• Blue Wolf Capital Partners, a New York-based private equity firm, has acquired the assets of Extreme Plastics Plus, a Fairmont, W.Va environmental containment company that serves the domestic oil and gas industry. Financial terms were not disclosed.
• Vaco Healthcare, a Brentwood, Tenn.-based provider of staffing, consulting, and recruiting services for the biotech and medical industries backed by QUAD-C Management, has acquired Pivot Point Consulting, a Bellevue, Wash.-based healthcare IT consulting company.
• Boeing (NYSE:BA) has signed a deal to sell 80 airplanes to Iran for $16.6 billion. Read more at Fortune.
• CBS (NYSE:CBS) and Viacom (NASDAQ:VIA) will not go through with their proposed merger, according to CNBC. Shari Redstone, vice chair of the board for both companies, has decided to keep Viacom independent. Read more.
• 21st Century Fox, a New York City-based media company, reached a preliminary deal to acquire full control of Sky, a London-based satellite broadcasting and media company, for (£11.2 billion ($14.1 billion), according to Bloomberg. 21st Century Fox already owns 39% of Sky. Read more.
• Amundi, a French asset manager, has agreed to buy UniCredit’s (BIT:UCG) asset-management division Pioneer Investments for €3.6 billion ($3.8 billion), according to Reuters. Read more.
• Sibanye Gold, a South African producer of gold, has acquired Stillwater Mining, a Billings, Mont.-based miner of platinum and palladium, for $2.2 billion.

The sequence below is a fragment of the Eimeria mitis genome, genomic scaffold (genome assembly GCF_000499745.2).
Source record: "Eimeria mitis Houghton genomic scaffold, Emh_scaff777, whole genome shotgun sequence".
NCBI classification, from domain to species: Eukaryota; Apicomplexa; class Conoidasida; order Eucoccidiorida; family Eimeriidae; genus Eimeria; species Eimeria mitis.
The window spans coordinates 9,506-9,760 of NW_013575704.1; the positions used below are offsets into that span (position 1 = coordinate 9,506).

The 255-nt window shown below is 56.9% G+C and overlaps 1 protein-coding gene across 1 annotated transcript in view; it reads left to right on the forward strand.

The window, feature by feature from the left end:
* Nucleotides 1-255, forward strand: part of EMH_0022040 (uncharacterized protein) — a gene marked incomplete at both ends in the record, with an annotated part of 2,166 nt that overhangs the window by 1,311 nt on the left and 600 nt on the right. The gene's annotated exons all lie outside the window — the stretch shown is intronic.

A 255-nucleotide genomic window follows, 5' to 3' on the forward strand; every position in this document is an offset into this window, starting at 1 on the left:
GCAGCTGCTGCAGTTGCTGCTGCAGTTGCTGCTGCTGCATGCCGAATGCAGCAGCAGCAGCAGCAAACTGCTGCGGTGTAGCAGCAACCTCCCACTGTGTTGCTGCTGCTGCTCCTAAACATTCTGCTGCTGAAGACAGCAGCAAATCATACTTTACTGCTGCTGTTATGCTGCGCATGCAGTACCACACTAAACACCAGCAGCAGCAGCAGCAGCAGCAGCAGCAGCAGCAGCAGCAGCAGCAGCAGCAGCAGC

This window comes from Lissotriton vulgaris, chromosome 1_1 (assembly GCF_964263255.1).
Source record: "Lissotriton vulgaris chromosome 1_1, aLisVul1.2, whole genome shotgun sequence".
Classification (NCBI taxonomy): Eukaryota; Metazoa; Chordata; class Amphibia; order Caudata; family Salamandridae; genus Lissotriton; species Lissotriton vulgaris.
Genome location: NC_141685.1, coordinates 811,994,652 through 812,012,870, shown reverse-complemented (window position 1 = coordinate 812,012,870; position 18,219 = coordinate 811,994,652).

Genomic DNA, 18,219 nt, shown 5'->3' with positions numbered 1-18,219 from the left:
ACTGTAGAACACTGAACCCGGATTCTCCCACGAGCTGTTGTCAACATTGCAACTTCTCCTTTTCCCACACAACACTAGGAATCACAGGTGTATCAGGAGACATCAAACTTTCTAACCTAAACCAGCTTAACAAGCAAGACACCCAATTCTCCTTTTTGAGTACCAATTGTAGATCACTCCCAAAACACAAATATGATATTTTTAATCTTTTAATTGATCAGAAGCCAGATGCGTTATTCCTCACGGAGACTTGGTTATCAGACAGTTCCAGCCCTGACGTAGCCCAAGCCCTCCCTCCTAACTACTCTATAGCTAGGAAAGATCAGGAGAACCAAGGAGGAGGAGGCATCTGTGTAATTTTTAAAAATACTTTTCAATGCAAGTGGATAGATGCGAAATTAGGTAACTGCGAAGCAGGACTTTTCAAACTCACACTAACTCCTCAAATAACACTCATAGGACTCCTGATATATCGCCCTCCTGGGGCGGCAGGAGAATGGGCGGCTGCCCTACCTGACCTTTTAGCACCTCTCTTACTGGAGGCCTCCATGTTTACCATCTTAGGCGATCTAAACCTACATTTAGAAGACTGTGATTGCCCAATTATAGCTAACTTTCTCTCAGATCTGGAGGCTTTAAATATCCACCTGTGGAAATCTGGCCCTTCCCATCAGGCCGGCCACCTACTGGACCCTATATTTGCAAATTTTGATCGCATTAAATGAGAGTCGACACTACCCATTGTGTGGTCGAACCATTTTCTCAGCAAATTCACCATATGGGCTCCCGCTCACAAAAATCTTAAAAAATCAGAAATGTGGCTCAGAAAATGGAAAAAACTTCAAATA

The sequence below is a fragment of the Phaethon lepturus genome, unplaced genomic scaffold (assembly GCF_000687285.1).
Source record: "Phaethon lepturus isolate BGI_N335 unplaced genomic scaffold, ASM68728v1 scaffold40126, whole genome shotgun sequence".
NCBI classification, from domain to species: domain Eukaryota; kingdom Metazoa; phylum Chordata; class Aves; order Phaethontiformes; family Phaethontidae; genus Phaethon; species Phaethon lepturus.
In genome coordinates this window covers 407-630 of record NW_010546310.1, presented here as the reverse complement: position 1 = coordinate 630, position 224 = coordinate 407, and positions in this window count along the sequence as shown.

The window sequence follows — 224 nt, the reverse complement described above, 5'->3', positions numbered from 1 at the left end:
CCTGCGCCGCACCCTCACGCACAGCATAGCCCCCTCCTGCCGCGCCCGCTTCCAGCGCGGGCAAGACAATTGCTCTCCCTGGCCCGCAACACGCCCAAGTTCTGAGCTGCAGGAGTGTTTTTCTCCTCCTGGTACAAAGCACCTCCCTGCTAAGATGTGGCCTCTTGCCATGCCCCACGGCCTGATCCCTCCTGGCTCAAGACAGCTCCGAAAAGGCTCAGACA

• Philips, a Dutch technology company, has agreed to sell an 80% stake in Lumileds, its San Jose, Calif.-based LED components and car lighting business, to Apollo (NYSE:APO) for $1.5 billion in cash in a deal that values the company at $2 billion including debt. Read more at Fortune.
• Teledyne Technologies (NYSE:TDY) has agreed to buy E2V Technologies (LSE:E2V) for £620 million ($780 million) in cash. At 275 pence per, Teledyne’s offer represents a 48% premium on E2V’s closing price on Friday.
• Generator Hostels, a London-based youth hostels operator, is readying to sell itself in a deal valued at up to $500 million, according to a report in the Wall Street Journal. Brookfield Asset Management (TSX:BAM.A) and TPG, a Fort Worth, Texas-based private equity firm, are said to be finalists in the bidding process. Read more.
• Newell Brands (NYSE:NWL) has agreed to acquire Sistema Plastics, a New Zealand-based food storage container manufacturer, for NZ$660 million (US$470 million), and Smith Mountain Industries, a Forest, Va.-based home fragrance products company, for $100 million.
• Delivery Hero, a Berlin-based food delivery company, has agreed to acquire fellowBerlin-based meal delivery service, Foodpanda, according to Bloomberg. Both companies are backed by Rocket Internet. Financial terms were not disclosed. Read more.